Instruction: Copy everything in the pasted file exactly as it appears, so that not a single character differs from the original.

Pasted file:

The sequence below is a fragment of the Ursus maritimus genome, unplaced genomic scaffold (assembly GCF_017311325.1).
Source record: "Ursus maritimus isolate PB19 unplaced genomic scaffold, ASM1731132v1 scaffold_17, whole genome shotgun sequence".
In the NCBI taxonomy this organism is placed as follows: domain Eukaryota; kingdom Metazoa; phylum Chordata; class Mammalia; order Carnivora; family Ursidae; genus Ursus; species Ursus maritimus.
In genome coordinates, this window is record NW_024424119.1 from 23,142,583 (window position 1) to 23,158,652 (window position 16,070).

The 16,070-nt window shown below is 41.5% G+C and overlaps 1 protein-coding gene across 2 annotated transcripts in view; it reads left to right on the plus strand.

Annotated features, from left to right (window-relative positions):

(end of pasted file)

The sequence below is a fragment of the Ursus maritimus genome, unplaced genomic scaffold (assembly GCF_017311325.1).
Source record: "Ursus maritimus isolate PB19 unplaced genomic scaffold, ASM1731132v1 scaffold_17, whole genome shotgun sequence".
In the NCBI taxonomy this organism is placed as follows: domain Eukaryota; kingdom Metazoa; phylum Chordata; class Mammalia; order Carnivora; family Ursidae; genus Ursus; species Ursus maritimus.
In genome coordinates, this window is record NW_024424119.1 from 23,142,583 (window position 1) to 23,158,652 (window position 16,070).

The 16,070-nt window shown below is 41.5% G+C and overlaps 1 protein-coding gene across 2 annotated transcripts in view; it reads left to right on the plus strand.

Annotated features, from left to right (window-relative positions):